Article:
Clean since March 2011 and continuing her treatment at a local methadone clinic, Jennifer, now 42, is still in physical pain but is stoic about it. “I just have to deal with it,” she says. “I got a gym membership and work out whenever I can find the time, and I’m on a list to start meditation at the methadone clinic.” The greater struggle lies in repairing her relationship with her daughter. “She feels as though I abandoned her. But I’m a different person today, living life on life’s terms, so my relationship with my daughter is filled with love. However, she just turned 13, and I’m dealing with what every mother out there with a teenager is going through — but the difference is now I’m able to make the right decisions with a clear mind.”
Last September, Jennifer finally went back to work part-time. “It feels so good just being a member of society again. I feel like I have my dignity back.” And rejoining the world has had some other positive effects. “Going back to work got me off my antidepressants.” Rebuilding her life, Jennifer has walked away from her ordeal with a pacemaker and a conflicted perspective on the darkest days of her addiction. “It makes me a little sick thinking about it, really, because I’m not that person today. I wasn’t raised like that. I had a wonderful childhood. I came from a middle-class family, had everything I wanted when I was growing up, and I went to college.” Jennifer urges people to be more vigorous advocates for their own health, and not to underestimate the power contained in one little pill. “You never think it’s going to happen to you,” she says. “Now, my hope for the future is just to live a pain-free, drug-free life.”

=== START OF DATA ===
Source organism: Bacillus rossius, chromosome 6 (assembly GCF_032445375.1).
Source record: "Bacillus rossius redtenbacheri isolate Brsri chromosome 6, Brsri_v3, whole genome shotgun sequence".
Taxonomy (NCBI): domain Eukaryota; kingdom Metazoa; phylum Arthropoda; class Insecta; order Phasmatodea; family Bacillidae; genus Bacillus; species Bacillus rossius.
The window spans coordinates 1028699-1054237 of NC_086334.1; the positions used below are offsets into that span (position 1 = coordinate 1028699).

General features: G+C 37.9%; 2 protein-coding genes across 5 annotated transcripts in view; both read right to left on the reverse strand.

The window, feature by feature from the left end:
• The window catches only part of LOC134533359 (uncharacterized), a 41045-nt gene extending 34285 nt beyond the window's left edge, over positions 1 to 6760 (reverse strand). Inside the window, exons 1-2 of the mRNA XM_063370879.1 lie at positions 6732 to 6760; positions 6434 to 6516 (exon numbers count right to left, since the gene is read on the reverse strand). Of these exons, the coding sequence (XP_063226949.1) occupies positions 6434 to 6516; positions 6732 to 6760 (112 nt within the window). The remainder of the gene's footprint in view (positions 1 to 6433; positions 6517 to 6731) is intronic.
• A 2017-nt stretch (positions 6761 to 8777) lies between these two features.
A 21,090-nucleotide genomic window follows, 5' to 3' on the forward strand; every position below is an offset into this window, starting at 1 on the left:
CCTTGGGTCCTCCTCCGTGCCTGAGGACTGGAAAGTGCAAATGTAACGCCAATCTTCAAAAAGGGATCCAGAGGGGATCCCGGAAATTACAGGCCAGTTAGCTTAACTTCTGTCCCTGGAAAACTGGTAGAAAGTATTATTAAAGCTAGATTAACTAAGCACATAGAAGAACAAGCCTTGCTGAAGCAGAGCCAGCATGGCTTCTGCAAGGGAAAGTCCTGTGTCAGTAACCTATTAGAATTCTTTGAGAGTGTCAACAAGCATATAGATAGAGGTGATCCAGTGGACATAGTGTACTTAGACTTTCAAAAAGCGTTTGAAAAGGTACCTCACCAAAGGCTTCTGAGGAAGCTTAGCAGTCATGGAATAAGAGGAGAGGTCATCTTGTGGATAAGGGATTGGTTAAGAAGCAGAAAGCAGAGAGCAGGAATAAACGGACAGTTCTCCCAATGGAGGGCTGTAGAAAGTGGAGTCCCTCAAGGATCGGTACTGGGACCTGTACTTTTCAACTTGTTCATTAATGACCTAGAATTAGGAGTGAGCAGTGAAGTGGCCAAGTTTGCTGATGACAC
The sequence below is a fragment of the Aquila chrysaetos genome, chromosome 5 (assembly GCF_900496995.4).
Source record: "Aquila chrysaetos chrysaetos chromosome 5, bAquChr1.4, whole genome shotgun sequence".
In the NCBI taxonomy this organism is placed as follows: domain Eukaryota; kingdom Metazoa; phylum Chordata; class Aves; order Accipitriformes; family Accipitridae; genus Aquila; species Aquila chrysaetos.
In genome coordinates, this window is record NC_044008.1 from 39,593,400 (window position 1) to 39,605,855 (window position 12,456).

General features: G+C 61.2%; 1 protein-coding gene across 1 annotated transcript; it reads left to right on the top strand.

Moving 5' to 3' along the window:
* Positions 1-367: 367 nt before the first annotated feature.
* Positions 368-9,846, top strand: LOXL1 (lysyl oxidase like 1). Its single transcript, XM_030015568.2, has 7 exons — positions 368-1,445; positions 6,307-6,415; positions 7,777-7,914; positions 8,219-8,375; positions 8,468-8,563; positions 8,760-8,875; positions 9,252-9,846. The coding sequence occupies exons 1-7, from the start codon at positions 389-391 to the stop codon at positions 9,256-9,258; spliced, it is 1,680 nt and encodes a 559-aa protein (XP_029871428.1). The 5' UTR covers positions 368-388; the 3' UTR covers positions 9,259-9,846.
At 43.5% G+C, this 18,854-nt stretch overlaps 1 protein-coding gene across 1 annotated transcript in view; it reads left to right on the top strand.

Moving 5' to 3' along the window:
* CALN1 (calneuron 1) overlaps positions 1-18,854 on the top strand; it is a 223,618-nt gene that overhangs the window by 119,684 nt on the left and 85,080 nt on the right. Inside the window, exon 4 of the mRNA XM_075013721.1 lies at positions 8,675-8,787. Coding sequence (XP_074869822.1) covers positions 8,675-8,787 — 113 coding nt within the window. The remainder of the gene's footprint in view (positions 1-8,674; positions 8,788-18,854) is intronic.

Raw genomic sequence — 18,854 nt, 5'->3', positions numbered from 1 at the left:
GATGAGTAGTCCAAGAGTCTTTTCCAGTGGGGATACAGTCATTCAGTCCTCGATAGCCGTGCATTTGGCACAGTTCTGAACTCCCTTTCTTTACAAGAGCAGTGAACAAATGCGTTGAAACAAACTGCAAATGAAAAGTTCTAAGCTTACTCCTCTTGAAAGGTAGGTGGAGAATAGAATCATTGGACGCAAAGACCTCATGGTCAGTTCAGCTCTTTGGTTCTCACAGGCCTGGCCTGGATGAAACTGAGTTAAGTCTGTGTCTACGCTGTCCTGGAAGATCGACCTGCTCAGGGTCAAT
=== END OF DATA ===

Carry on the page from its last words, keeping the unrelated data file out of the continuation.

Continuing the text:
*Name has been changed.